Understanding the user privacy management overhead

Online social networks (OSNs) have become the de-facto portal for Web access for millions of users, resulting in fundamental shift in the patterns of context exchange over the Web. Previously, content on the Web was primarily created by a (relatively) small group of publishers, including companies, universities, and governments. This content was (for the most part) public, with open sharing and universal access to information being explicit goals. Today, much of the content shared on the Web is being created by individual end users, and the increasingly personal nature of this information is causing privacy and access control to become key concerns.

The result of this fundamental shift is that instead of just being content consumers, individual end users are now required to be content managers. Today, for every single piece of data shared on sites like Facebook -- every wall post, photo, status update, friend request, and video—the uploader must decide which of his friends, group members, and other Facebook users should be able to access the data. Given the per-user average of 130 friends and 80 groups—compounded with the average 90 pieces of content uploaded per user per month—it is unsurprising that we are in the midst of a privacy management crisis , wherein the task of simply managing access to their content has become a significant mental burden for many users.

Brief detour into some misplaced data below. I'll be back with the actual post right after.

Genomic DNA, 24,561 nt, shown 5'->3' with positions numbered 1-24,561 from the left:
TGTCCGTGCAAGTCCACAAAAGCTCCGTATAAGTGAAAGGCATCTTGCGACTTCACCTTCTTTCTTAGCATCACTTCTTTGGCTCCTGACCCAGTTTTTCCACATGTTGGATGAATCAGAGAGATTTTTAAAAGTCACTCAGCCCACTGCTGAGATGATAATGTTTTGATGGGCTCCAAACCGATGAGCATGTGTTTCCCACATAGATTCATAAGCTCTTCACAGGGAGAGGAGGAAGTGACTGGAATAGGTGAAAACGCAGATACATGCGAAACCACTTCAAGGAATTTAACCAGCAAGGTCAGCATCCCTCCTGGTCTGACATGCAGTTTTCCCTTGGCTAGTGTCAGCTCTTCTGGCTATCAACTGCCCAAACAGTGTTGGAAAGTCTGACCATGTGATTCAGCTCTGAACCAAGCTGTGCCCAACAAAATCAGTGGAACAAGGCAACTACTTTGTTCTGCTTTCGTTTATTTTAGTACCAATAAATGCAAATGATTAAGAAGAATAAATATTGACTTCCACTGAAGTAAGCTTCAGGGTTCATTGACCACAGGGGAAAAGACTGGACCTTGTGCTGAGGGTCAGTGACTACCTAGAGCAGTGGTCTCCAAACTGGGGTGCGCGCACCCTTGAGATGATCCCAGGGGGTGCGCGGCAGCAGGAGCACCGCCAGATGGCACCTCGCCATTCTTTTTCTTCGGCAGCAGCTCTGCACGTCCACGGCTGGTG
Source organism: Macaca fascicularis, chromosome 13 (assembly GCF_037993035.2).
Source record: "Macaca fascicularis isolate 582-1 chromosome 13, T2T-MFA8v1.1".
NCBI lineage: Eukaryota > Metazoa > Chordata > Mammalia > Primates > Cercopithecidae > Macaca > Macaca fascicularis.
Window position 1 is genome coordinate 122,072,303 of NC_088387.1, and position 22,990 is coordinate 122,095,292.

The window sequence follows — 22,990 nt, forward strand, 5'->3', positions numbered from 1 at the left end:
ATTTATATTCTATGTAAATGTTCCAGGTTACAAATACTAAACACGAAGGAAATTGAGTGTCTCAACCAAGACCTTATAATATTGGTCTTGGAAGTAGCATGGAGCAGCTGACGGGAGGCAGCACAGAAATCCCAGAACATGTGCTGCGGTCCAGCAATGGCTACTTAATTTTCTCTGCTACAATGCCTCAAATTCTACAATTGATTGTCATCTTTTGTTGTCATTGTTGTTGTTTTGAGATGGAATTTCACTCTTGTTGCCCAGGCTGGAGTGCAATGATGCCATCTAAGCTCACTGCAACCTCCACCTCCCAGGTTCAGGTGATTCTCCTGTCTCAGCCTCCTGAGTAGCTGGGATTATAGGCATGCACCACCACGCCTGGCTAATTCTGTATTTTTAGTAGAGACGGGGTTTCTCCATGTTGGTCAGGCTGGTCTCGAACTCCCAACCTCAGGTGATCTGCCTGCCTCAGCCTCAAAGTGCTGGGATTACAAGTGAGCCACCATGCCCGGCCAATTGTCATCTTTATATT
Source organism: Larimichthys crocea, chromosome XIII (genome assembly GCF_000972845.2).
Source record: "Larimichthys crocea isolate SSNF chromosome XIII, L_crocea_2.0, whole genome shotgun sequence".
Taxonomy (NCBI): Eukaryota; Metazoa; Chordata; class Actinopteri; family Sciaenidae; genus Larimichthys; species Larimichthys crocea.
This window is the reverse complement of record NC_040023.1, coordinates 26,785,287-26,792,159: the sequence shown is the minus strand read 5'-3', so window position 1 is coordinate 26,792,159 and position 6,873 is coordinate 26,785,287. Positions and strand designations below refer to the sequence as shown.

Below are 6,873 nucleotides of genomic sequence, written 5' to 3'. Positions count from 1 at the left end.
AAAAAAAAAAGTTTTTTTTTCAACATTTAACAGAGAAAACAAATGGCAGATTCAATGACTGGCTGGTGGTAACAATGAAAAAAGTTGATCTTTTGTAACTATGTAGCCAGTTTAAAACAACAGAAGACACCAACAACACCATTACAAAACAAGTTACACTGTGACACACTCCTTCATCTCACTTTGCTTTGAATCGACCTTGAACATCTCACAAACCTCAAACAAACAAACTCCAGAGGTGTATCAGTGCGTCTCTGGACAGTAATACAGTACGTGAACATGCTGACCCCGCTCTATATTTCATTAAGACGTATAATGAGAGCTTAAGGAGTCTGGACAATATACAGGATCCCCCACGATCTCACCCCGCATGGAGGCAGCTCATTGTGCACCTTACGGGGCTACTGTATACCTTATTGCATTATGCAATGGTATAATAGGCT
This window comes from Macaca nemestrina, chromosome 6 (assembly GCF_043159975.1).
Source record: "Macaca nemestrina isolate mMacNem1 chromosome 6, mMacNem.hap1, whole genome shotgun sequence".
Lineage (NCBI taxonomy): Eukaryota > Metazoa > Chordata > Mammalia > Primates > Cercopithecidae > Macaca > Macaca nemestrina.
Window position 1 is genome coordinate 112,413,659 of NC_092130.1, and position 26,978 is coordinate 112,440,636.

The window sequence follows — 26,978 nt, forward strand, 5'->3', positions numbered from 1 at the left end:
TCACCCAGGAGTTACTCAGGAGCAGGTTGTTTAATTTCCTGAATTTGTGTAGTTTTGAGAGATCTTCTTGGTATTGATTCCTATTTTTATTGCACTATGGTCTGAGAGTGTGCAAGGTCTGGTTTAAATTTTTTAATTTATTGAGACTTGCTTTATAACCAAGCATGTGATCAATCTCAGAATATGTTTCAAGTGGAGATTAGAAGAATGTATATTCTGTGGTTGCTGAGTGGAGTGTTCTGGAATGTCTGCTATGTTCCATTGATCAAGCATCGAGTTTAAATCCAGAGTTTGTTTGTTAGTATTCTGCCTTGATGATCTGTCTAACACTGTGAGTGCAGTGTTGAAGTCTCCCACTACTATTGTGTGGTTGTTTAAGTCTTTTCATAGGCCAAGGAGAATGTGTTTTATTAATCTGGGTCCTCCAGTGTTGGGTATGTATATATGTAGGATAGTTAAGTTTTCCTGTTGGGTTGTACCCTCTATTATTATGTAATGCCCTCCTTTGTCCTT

In this project, we argue that this situation is being exacerbated by the lack of meaningful and intuitive privacy controls and abstractions. Instead of making the task of privacy management easier, the most common controls today require users to expend significant mental effort. The result is that most users simply do not use the controls at all: Facebook recently revealed that only 5% of users had ever created a friend list, one of the core mechanisms for expressing privacy. While others have taken this lack of use to indicate that users are no longer concerned about privacy, we believe that it is more symptomatic of the inadequacy of the controls themselves.



Addressing the Privacy Management Crisis in Online Social Networks
Krishna P. Gummadi, Alan Mislove, and Balachander Krishnamurthy. IAB Workshop on Internet Privacy, Boston, MA, December 2010. (Position Paper)




Saptarshi Ghosh is awarded a Humboldt Postdoctoral Research Fellowship
July 2014

Mainack Mondal, Bimal Viswanath and Krishna Gummadi, along with their co-authors win SOUPS distinguished paper award
July 2014

Juhi Kulshrestha receives Google Anita Borg Scholarship
May 2013

Cristian Danescu-Niculescu-Mizil wins WWW best paper award
May 2013